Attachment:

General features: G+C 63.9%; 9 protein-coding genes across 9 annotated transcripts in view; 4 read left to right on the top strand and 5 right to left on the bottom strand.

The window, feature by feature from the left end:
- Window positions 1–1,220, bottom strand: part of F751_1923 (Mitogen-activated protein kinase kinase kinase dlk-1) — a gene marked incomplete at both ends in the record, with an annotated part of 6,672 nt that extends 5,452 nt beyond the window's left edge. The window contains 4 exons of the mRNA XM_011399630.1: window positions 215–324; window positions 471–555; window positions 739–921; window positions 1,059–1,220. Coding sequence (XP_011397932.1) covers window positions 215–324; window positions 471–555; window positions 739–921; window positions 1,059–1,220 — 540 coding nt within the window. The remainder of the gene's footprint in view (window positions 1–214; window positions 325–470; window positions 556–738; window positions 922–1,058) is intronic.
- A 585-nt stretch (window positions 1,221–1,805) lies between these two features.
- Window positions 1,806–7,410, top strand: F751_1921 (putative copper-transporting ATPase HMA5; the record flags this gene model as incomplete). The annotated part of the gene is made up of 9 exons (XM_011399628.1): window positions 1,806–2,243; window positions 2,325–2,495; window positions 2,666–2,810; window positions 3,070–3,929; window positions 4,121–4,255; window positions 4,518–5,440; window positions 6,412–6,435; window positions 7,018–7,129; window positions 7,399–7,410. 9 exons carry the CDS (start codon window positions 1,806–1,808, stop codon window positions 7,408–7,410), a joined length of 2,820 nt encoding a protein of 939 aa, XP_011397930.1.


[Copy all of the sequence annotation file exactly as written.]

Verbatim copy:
General features: G+C 63.9%; 9 protein-coding genes across 9 annotated transcripts in view; 4 read left to right on the top strand and 5 right to left on the bottom strand.

The window, feature by feature from the left end:
- Window positions 1–1,220, bottom strand: part of F751_1923 (Mitogen-activated protein kinase kinase kinase dlk-1) — a gene marked incomplete at both ends in the record, with an annotated part of 6,672 nt that extends 5,452 nt beyond the window's left edge. The window contains 4 exons of the mRNA XM_011399630.1: window positions 215–324; window positions 471–555; window positions 739–921; window positions 1,059–1,220. Coding sequence (XP_011397932.1) covers window positions 215–324; window positions 471–555; window positions 739–921; window positions 1,059–1,220 — 540 coding nt within the window. The remainder of the gene's footprint in view (window positions 1–214; window positions 325–470; window positions 556–738; window positions 922–1,058) is intronic.
- A 585-nt stretch (window positions 1,221–1,805) lies between these two features.
- Window positions 1,806–7,410, top strand: F751_1921 (putative copper-transporting ATPase HMA5; the record flags this gene model as incomplete). The annotated part of the gene is made up of 9 exons (XM_011399628.1): window positions 1,806–2,243; window positions 2,325–2,495; window positions 2,666–2,810; window positions 3,070–3,929; window positions 4,121–4,255; window positions 4,518–5,440; window positions 6,412–6,435; window positions 7,018–7,129; window positions 7,399–7,410. 9 exons carry the CDS (start codon window positions 1,806–1,808, stop codon window positions 7,408–7,410), a joined length of 2,820 nt encoding a protein of 939 aa, XP_011397930.1.